Fresh ink

“You’ll tell me before you start putting the needles in, right?” I cast an anxious look over my shoulder at the tattoo artist poised above the back of my leg. He laughed and said, “This isn’t your first one, is it?” I confirmed enthusiastically that Yes! Yes it was! “Ahh, well that makes more sense,” he said, having pinpointed the cause of my sudden fear. He assured me that I would know before he began. So I laid down again, gripped my friend Audrey’s hand, and waited for it.

After the first moments of small, searing pain, the artist pulled the gun away and said, “See? That’s all it is.” I didn’t tell him that it had hurt more than I’d expected. There was nothing to do except hold my left leg still and explore different methods of coping with the pain. For a while I tried to distract myself by doing crossword puzzles with Audrey, but the mental strain just added to my agitation (it was a New York Times Sunday Crossword). I acutely felt the needle as it touched down for about five seconds at a time, then let up for another five seconds while the newly-inked spot was wiped off. Each time it came back, it bit me a little harder than it had before. I had thought the pain might lessen as I got used to it. Although it didn’t, I hid my discomfort well except for a few whimpers that only Audrey could hear.

Getting inked

During breaks, I hobbled around the studio and let Audrey take photos of the work in progress. Back at the table, I decided to relinquish my grip on her hand and squeeze the cushion I was lying on. To keep my left leg from twitching beneath the tattoo gun—flesh escaping the needle—I tried to compensate by flexing my right leg against the table. None of this helped much. I didn’t find an ideal coping strategy until the two-and-a-half-hour session was nearly over. That was, simply, closing my eyes and breathing deeply. If I ever get another tattoo, I will know to relax and rise above the pain rather than try to distract myself from it.

When he was done, the artist remarked that my skin didn’t look especially angry given the trauma it had just been through. He determined that all my worrying had just been evidence that I was being a baby. This reminded me of a time I’d gotten some blood drawn from my finger as a little girl. I wailed and cried at the pain of getting my finger stuck with a needle, and when my mom and doctor tried to tell me it wasn’t that bad, I shouted back, “You don’t know how it feels! You don’t know how much it hurts!” All I could say after the tattooing was that I wouldn’t be back for another one anytime soon.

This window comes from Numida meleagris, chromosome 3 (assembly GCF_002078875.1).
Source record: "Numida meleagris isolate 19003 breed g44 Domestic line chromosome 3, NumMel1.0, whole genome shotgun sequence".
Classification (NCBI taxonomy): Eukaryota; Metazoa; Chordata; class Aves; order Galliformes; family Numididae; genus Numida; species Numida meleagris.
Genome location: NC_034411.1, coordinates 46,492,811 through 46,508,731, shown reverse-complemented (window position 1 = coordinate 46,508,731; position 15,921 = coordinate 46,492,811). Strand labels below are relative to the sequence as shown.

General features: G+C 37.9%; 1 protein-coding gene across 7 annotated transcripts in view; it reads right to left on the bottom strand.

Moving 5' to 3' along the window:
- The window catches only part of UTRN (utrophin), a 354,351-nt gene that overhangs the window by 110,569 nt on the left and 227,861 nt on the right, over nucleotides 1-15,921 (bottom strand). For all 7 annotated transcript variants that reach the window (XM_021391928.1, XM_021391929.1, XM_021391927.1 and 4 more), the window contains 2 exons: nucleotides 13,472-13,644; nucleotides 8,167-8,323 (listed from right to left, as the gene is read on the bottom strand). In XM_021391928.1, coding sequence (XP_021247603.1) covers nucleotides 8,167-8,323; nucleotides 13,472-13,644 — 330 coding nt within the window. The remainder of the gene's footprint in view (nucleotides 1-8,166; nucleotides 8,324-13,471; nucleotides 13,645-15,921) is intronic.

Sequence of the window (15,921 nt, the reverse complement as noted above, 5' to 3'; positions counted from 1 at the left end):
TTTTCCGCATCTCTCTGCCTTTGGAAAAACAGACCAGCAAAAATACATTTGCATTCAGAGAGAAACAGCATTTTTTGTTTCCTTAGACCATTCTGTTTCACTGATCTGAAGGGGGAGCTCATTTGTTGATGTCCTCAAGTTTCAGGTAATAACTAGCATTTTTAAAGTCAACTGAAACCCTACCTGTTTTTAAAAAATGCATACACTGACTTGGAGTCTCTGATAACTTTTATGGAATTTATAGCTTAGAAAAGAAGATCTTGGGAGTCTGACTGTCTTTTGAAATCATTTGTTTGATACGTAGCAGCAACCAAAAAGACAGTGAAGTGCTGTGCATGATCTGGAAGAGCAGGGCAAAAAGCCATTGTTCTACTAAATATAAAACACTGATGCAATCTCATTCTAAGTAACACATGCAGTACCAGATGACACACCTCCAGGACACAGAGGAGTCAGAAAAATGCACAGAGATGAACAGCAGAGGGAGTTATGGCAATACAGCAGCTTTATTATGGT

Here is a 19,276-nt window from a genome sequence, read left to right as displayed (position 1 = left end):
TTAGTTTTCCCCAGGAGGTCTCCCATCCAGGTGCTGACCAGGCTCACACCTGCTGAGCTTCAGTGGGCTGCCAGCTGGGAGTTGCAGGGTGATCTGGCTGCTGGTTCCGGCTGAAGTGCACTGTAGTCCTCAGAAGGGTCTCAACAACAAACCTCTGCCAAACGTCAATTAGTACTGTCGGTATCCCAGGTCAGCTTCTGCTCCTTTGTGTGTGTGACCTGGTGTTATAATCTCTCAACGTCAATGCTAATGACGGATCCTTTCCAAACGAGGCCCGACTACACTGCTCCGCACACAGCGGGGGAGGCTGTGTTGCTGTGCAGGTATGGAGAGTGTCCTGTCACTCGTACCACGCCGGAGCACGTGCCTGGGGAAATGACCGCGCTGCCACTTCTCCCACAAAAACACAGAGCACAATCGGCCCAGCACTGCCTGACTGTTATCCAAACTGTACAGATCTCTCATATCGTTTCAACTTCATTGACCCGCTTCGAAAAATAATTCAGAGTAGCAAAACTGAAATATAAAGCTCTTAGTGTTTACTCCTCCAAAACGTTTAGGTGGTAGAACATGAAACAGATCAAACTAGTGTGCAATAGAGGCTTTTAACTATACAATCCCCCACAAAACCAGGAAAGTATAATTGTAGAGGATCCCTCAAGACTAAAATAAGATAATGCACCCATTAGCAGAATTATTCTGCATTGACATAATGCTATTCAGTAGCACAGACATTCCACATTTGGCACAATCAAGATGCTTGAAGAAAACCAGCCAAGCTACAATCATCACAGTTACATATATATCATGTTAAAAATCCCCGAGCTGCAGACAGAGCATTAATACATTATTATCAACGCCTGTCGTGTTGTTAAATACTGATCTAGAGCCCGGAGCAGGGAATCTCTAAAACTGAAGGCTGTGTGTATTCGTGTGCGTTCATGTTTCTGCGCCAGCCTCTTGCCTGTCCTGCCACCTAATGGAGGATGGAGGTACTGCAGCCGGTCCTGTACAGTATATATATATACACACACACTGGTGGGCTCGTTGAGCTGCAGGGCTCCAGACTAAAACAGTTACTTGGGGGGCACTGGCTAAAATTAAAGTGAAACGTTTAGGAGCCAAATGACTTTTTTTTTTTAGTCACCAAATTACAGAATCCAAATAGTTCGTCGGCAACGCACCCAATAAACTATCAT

The art on my leg is a lovely interpretation of the original sketches I brought to the tattoo artist. I hadn’t been able to picture just how it would turn out, but I’m very pleased. There is a branch of cherry blossoms curving up the side of my calf; the flowers and branchlets appear to be drifting in a breeze, with a few petals having been swept off and falling toward the earth. They stand out with a bold pink against my pale, Northwesterner’s skin. When I later posted some photos to Facebook, I got several comments about the size of it and how brave I was to go with something big for my first tattoo. I did feel pretty good about myself for withstanding the pain.

It’s been four weeks, now, and there are still bits of the tattoo that feel too rough to be fully part of my skin. Since I got it, I have looked at it mostly with a clinical eye: deciding when it needs to be moisturized, when it’s going to stop peeling, and so on. When the healing is finished, I wonder whether it’s going to serve as an emotional symbol or merely as a pretty decoration. I’m not sure what I really expect—that it will lift my spirits whenever I’m in a battle with ennui? That it will tell the world something about who I am? That it will remind me of my own strength at times when I need such a reminder?

It might do any, or all, or none of those things. At the very least, it’s a commemorative piece. Should some part of my life change for the worse, I like to think that I’ll be able to look at my tattoo and remember when I was flourishing. But I selected this particular design for its reminder that each of us has a limited window of time in which to flourish. Cherry blossoms are a Japanese symbol of life’s fragility and transience. Given the circumstances, I say that we’d better produce the biggest, brightest blossoms that we can manage.

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